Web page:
Wednesday, July 17, 2013

Modern multiprocessor memory

It's amazing how sophisticated the implementation of a modern multiprocessor memory architecture has become.

I was recently looking for some good links to give to a friend to help him get a high-level understanding of the complexity of these modern systems, and came across these.

  • The Common System Interface: Intel’s Future Interconnect
    The design goals for CSI are rather intimidating. Roughly 90% of all servers sold use four or fewer sockets, and that is where Intel faces the greatest competition. For these systems, CSI must provide low latency and high bandwidth while keeping costs attractive. On the other end of the spectrum, high-end systems using Xeon MP and Itanium processors are intended for mission critical deployment and require extreme scalability and reliability for configurations as large as 2048 processors, but customers are willing to pay extra for those benefits. Many of the techniques that larger systems use to ensure reliability and scalability are more complicated than necessary for smaller servers (let alone notebooks or desktops), producing somewhat contradictory objectives. Consequently, it should be no surprise that CSI is not a single implementation, but rather a closely related family of implementations that will serve as the backbone of Intel’s architectures for the coming years.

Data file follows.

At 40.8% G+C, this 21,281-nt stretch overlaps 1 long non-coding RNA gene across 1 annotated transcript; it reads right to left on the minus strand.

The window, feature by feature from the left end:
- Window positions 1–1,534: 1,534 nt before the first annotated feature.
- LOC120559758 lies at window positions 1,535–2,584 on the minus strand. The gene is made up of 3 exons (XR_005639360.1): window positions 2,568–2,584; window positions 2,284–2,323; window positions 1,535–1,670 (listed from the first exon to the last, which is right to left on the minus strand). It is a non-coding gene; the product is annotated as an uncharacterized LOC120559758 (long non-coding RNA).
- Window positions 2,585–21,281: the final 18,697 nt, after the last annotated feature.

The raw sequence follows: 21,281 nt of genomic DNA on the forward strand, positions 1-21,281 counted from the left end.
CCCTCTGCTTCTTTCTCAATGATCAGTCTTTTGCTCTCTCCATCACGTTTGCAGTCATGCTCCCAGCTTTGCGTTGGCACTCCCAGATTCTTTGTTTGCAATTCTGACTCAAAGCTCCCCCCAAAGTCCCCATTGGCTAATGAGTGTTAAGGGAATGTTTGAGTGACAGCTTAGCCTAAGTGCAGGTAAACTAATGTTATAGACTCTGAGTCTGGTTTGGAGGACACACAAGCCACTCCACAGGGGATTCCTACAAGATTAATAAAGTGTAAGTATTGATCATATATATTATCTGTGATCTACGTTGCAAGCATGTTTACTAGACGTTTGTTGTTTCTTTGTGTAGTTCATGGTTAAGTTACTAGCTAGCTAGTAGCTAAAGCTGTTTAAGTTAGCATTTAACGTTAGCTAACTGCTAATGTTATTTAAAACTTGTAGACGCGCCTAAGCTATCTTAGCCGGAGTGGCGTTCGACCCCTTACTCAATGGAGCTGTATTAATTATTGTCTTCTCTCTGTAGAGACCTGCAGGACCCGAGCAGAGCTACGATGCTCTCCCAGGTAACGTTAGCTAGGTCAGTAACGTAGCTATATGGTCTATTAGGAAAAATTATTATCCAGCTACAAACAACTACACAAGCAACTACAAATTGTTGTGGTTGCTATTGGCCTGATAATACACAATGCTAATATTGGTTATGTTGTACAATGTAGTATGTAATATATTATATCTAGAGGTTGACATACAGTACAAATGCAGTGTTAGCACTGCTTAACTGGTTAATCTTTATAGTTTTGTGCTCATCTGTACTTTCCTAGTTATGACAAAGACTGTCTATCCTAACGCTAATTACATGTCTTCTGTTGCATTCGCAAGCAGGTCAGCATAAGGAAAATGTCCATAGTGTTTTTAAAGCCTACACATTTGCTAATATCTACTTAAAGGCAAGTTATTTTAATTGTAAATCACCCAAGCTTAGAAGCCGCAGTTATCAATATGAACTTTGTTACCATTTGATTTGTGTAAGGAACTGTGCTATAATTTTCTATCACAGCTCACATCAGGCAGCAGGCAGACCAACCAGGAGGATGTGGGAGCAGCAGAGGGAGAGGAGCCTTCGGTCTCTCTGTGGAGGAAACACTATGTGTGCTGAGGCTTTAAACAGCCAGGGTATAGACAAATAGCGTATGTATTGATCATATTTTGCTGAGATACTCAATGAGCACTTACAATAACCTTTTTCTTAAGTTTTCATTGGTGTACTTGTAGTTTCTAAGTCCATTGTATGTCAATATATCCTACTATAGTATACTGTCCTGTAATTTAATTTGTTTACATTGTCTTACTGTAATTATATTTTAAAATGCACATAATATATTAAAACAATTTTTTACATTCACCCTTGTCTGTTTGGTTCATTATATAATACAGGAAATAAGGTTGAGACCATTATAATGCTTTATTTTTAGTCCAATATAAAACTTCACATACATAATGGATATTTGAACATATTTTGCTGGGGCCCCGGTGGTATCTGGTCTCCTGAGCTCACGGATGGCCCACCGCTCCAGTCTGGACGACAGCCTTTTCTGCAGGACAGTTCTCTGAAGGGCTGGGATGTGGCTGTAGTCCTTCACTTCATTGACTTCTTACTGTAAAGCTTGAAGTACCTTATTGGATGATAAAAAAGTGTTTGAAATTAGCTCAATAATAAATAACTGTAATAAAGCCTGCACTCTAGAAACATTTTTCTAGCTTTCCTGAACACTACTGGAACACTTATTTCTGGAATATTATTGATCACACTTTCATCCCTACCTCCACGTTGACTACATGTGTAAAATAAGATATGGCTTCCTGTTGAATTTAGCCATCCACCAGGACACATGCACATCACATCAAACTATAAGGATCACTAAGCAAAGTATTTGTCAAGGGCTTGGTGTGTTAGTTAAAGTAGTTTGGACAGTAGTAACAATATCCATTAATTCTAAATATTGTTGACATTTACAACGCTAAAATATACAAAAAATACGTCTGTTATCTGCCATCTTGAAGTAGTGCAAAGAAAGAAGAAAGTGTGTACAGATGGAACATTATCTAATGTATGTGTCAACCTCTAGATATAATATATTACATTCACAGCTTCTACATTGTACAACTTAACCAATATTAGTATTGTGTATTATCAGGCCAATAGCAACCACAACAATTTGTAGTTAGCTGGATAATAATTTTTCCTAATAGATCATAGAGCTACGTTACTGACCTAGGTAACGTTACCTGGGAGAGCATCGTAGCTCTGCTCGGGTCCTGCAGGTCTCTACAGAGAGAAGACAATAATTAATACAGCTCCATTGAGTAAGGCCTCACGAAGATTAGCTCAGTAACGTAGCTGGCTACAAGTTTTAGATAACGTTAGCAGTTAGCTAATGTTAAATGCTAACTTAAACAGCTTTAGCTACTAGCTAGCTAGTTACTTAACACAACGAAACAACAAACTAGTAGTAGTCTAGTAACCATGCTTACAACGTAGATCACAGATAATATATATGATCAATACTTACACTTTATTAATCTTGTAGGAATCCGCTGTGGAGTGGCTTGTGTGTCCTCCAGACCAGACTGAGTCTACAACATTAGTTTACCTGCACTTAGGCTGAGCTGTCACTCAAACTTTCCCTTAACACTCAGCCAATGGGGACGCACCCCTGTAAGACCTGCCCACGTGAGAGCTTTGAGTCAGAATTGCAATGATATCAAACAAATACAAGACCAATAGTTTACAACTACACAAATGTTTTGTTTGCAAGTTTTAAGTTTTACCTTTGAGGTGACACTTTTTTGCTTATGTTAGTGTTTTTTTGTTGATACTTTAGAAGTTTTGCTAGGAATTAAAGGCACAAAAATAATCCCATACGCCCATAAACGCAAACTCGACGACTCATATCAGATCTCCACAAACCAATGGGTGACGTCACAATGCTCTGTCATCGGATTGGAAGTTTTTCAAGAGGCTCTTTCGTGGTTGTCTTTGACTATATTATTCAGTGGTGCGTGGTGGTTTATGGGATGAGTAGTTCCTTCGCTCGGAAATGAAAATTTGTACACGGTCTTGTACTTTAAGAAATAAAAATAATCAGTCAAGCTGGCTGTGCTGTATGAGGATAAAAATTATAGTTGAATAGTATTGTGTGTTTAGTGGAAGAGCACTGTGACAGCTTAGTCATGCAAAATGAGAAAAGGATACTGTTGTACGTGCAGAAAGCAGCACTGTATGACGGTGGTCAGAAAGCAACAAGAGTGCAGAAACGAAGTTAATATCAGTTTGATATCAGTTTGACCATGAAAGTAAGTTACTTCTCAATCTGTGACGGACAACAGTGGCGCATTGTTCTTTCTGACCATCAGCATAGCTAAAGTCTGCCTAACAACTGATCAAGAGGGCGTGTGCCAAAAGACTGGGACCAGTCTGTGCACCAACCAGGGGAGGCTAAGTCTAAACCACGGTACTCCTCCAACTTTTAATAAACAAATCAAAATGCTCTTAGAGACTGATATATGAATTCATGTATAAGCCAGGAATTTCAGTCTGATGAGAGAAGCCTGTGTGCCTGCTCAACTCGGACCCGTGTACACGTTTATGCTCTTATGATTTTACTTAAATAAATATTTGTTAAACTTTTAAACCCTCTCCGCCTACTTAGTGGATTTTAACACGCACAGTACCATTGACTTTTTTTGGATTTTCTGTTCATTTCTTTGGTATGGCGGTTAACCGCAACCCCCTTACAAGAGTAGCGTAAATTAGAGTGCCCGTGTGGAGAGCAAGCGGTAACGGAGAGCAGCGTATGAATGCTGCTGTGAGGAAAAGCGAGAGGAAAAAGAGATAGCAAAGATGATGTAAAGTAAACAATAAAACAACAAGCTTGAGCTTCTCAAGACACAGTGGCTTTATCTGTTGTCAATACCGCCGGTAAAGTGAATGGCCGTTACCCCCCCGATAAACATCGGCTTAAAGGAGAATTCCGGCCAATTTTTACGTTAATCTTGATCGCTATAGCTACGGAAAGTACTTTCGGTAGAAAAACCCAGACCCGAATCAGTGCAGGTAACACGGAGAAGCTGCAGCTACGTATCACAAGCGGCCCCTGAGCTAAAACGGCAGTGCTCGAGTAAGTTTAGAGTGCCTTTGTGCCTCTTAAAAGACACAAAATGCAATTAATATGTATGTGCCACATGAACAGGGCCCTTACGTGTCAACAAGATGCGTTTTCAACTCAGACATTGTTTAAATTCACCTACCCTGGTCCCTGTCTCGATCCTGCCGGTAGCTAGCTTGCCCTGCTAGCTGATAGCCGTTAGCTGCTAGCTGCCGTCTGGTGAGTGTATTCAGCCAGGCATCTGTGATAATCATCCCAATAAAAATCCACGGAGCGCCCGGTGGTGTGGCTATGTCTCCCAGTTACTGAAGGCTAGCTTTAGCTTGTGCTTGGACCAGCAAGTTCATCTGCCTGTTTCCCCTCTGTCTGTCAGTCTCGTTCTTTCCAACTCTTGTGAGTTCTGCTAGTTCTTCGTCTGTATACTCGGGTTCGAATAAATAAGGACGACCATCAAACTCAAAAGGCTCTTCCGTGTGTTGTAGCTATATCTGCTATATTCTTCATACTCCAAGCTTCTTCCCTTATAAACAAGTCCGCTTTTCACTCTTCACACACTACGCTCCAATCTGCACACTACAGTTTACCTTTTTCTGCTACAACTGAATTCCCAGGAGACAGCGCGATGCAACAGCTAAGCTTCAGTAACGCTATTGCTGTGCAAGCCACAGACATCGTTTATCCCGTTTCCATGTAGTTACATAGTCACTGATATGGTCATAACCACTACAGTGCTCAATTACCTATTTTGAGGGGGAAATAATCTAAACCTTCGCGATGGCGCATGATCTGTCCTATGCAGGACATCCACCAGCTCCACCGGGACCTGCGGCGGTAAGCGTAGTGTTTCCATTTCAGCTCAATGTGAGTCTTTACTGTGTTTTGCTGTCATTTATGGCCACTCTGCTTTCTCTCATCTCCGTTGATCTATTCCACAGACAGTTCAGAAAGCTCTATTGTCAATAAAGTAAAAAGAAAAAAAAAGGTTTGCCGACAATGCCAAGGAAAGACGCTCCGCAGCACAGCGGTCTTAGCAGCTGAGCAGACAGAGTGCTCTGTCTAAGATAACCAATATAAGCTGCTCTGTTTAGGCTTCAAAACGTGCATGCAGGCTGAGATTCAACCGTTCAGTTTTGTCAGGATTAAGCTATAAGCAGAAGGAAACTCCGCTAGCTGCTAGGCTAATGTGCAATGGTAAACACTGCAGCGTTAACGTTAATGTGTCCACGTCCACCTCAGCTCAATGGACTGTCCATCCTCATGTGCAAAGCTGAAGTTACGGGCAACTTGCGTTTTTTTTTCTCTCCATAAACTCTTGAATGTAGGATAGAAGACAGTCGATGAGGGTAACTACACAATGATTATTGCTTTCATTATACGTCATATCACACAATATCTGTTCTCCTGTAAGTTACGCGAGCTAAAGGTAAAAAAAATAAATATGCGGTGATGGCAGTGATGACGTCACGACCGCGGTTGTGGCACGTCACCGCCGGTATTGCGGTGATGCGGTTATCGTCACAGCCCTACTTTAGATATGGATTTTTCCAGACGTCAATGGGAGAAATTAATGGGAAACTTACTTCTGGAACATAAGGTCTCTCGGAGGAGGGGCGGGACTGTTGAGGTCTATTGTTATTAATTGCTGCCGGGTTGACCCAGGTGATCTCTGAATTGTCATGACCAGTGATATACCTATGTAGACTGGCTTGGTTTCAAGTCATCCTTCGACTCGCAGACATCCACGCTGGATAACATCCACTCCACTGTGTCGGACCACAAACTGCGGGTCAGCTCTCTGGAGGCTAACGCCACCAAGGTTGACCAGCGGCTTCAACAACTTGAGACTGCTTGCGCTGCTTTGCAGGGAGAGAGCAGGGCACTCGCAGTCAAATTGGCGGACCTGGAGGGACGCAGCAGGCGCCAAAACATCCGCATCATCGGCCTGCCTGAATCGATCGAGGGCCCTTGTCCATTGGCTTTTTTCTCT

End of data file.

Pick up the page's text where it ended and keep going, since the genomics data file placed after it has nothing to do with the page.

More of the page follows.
• An Introduction to the Intel QuickPath Interconnect
    The Intel QuickPath Interconnect is a high-speed, packetized, point-to-point interconnect used in Intel’s next generation of microprocessors first produced in the second half of 2008. The narrow high-speed links stitch together processors in a distributed shared memory-style platform architecture.
  • Intel QuickPath Architecture
    Of particular importance to the performance of a system is the speed at which a microprocessor and its execution cores can access system memory (in addition to internal cache). In a multi-processor system not only is the actual access to data important, but also the multi-processor communication required to ensure memory coherency (also called snoop traffic).
  • Sandy Bridge-EP Launches
    Sandy Bridge-EP is the first processor with QPI 1.1 for coherent communication. QPI 1.1 has several key architectural changes, primarily shifting from source snooping to a home snooping coherency protocol. Home snooping was already used by Intel’s Itanium and 4-socket x86 servers, so the entire product portfolio now uses the same basic techniques.

Are there better descriptions or other papers I should be reading? Let me know!

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